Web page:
Does anyone knows if the bank probably have the lowest exchange rates when you wire international so it’s a different currency, because I didn’t get the expected amount I thought I would bcuz I was rellaying to the exchange rates online not the bank rates

  • Richard Pozzuto

    Ya… well you know US Banks. I needed to wire $5k to a bank account in Peru. My PNC Branch quoted me $50 for the transfer, and later it showed up on my statement as $110.00. There were “surcharges” they didn’t tell me about. Beware.

  • zzlangerhans

    Fees can be deceptive. Bank of America converts dollars into foreign currency at an extremely unfavorable rate to their account holders. Regardless of what the fees are, account holders are vulnerable to losing hundreds or even thousands of dollars by using Bank of America for international wire transfers.

  • Cap1 Cust

    Actually Capital One bank only charged $40.00 The article says 50. Just FYI

  • Health1au

    Pretty old reply here, but watch out for Mellon Bank as an intermediary when doing international incoming. They have their grasping fingers into many things.

  • RickardOGrady

    I think this is hilarious. In Europe, we pay up to 28c for incoming wires domestically (most of EU is considered domestic to other EU members regardless of country, I might add), and internationally it is (usually) paid by only one party – the incoming or outgoing party. But even then it’s capped at around €15 depending on bank, and majority of those are the non-eu bank.

    Service should cost money, I agree with that especially when there is a person involved. But if it’s electronic, with no flesh being involved, there should be a significant cut in cost. If it costs them nothing other than shifting bits from one database to the other (which, if you think in terms of technology, is exactly what this is), there is no human cost, the electrical cost is in 0.0001 of a penny range for the transaction.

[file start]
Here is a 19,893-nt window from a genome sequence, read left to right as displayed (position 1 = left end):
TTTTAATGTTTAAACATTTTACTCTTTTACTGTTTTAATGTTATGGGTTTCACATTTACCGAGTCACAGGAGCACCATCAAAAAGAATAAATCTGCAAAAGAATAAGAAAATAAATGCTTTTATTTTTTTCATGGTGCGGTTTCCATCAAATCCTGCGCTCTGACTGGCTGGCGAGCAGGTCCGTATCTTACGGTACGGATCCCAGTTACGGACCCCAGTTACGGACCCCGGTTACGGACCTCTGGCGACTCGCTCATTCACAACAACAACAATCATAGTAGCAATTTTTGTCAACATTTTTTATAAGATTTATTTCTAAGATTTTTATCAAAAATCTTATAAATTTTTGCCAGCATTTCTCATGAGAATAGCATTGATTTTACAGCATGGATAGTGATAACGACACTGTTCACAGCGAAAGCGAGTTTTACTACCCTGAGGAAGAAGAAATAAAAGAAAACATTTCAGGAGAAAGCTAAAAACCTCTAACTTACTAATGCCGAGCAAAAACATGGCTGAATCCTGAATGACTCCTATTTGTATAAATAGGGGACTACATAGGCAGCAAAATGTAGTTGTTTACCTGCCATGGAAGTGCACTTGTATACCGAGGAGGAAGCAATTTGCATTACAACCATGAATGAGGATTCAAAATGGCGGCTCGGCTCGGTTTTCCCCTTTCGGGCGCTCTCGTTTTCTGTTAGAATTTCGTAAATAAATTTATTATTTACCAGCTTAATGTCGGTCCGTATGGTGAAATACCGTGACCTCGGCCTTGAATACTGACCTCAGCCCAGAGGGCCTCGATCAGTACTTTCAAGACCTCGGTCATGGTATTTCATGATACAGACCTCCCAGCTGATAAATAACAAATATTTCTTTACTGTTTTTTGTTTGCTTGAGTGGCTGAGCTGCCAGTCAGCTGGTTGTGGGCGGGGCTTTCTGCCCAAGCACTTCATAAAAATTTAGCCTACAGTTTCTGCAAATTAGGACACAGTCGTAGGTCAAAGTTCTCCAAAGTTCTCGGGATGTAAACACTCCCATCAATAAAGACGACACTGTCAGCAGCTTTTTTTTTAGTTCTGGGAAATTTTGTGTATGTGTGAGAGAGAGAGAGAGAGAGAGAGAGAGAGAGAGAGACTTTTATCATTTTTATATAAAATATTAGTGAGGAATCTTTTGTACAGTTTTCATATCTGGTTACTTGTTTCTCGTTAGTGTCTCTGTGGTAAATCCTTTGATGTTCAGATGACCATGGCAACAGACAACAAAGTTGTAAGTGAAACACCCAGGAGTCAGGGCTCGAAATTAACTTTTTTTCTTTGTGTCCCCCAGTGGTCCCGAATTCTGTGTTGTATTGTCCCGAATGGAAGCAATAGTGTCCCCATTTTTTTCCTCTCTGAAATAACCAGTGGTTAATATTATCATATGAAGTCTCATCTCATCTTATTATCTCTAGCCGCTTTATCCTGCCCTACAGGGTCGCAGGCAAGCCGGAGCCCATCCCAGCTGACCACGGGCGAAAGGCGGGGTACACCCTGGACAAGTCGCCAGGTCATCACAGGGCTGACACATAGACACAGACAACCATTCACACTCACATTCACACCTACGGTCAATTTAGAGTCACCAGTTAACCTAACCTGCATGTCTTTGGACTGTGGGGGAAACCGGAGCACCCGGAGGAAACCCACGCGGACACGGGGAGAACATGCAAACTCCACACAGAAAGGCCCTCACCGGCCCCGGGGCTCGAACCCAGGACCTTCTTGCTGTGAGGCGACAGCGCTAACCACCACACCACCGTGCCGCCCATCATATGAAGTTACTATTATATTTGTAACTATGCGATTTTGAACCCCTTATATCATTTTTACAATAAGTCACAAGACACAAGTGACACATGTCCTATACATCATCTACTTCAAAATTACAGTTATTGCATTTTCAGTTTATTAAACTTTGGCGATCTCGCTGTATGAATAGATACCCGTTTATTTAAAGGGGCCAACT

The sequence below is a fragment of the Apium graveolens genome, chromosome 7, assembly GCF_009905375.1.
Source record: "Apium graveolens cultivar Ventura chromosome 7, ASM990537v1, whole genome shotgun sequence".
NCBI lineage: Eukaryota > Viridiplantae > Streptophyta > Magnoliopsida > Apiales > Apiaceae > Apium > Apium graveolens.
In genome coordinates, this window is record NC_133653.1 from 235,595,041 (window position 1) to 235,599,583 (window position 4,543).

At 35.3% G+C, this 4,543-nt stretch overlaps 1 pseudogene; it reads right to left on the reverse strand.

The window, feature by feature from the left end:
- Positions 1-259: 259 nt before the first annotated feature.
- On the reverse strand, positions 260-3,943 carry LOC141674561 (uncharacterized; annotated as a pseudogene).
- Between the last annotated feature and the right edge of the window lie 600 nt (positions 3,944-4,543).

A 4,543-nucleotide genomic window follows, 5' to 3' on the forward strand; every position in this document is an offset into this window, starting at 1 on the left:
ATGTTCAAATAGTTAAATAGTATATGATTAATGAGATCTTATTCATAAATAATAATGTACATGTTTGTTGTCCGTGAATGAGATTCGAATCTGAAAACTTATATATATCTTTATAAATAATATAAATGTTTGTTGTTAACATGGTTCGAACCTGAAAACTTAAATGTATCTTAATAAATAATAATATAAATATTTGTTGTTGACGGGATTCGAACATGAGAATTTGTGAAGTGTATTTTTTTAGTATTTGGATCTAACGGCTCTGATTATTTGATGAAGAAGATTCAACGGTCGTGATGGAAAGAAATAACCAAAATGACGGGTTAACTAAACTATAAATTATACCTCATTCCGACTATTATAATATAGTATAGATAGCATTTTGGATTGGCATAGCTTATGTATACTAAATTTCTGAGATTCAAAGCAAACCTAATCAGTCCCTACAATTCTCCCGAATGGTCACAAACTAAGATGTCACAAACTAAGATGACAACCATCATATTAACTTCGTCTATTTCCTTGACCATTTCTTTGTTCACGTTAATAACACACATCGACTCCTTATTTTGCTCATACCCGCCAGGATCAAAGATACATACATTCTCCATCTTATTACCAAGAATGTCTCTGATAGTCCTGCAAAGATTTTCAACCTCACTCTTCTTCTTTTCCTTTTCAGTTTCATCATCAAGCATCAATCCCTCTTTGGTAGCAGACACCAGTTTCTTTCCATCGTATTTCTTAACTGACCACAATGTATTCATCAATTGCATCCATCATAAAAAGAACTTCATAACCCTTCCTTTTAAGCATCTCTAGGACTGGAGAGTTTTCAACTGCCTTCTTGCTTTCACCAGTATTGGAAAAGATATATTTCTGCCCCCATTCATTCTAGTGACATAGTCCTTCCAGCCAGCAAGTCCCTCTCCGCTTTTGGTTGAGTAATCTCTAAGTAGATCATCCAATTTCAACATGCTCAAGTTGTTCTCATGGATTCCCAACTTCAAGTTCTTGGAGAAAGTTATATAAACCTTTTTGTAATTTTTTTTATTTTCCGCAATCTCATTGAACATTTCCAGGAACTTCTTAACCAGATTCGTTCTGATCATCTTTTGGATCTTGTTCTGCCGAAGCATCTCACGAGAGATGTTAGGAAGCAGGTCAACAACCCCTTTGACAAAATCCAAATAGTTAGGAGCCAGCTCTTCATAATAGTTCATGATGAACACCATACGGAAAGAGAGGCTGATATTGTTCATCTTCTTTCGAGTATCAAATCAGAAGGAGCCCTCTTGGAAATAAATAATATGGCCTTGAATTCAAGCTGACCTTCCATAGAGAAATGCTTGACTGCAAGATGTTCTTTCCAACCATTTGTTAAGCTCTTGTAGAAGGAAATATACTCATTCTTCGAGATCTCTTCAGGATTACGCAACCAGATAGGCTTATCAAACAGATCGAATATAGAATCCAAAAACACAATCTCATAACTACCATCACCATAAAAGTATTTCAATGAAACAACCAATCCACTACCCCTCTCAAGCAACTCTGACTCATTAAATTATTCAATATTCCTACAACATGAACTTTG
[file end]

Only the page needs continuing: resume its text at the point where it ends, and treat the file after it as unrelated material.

• Bouh

      Yes and in most of the countries in Europe you pay 8-15euros/month for a debit/credit card … just saying …

      • Brazilian Man

        Most European banks don’t charge this fee. Lloyds TSB used to give me three debit cards ($, € and £) and never charged for them. Lately they’re offering free outgoing foreign wires! Domestic (BACS) transfers were already free.

  • http://www.facebook.com/evad.eviler Evad Eviler

    These charges are absurd. Employers use transfers to fund direct deposits of employee wages and it costs nothing. Also, utilities offer their customers electronic transfer of funds from the customer account to the utility at no charge. Seems to me that the account holder should be able to complete the transfer via their own computer by filling in the aba, account number, etc. of the person they wish to pay and let their bank computer do the wire. Cost should be under $1.00. $25 is a pure rip off.

    • Brazilian Man

      My US account (at the OAS FCU) does allow me to send transfers like that (through ACH) for $2 each.

      Here in Brazil a real-time transfer (called a TED) costs some $3. The older system (called DOC) takes one business day to clear and is even cheaper. Many people refuse to believe me when I tell them that Americans mail checks.